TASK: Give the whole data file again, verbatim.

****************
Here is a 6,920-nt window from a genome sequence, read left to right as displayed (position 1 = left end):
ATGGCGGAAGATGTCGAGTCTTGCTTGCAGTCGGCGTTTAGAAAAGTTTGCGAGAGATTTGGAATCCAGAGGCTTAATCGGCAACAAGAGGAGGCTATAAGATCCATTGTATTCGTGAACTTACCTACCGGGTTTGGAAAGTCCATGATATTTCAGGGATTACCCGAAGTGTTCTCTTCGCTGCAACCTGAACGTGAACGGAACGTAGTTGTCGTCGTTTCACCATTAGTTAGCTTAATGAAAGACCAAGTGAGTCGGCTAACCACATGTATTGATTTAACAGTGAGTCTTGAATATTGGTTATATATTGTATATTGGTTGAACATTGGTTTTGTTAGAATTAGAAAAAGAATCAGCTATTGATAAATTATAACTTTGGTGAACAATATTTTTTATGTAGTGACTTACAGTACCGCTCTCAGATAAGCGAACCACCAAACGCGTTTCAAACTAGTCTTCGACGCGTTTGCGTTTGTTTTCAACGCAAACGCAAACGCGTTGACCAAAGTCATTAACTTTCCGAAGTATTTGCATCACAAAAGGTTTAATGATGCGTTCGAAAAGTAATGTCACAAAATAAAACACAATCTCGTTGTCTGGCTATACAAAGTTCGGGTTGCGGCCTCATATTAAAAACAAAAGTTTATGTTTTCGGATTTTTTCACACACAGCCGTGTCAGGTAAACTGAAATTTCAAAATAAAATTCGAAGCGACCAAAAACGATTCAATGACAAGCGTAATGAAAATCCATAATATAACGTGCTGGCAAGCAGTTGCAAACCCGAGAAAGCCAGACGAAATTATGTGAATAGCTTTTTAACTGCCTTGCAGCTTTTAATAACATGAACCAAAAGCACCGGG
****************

Here is a 6,920-nt window from a genome sequence, read left to right as displayed (position 1 = left end):
ATGGCGGAAGATGTCGAGTCTTGCTTGCAGTCGGCGTTTAGAAAAGTTTGCGAGAGATTTGGAATCCAGAGGCTTAATCGGCAACAAGAGGAGGCTATAAGATCCATTGTATTCGTGAACTTACCTACCGGGTTTGGAAAGTCCATGATATTTCAGGGATTACCCGAAGTGTTCTCTTCGCTGCAACCTGAACGTGAACGGAACGTAGTTGTCGTCGTTTCACCATTAGTTAGCTTAATGAAAGACCAAGTGAGTCGGCTAACCACATGTATTGATTTAACAGTGAGTCTTGAATATTGGTTATATATTGTATATTGGTTGAACATTGGTTTTGTTAGAATTAGAAAAAGAATCAGCTATTGATAAATTATAACTTTGGTGAACAATATTTTTTATGTAGTGACTTACAGTACCGCTCTCAGATAAGCGAACCACCAAACGCGTTTCAAACTAGTCTTCGACGCGTTTGCGTTTGTTTTCAACGCAAACGCAAACGCGTTGACCAAAGTCATTAACTTTCCGAAGTATTTGCATCACAAAAGGTTTAATGATGCGTTCGAAAAGTAATGTCACAAAATAAAACACAATCTCGTTGTCTGGCTATACAAAGTTCGGGTTGCGGCCTCATATTAAAAACAAAAGTTTATGTTTTCGGATTTTTTCACACACAGCCGTGTCAGGTAAACTGAAATTTCAAAATAAAATTCGAAGCGACCAAAAACGATTCAATGACAAGCGTAATGAAAATCCATAATATAACGTGCTGGCAAGCAGTTGCAAACCCGAGAAAGCCAGACGAAATTATGTGAATAGCTTTTTAACTGCCTTGCAGCTTTTAATAACATGAACCAAAAGCACCGGG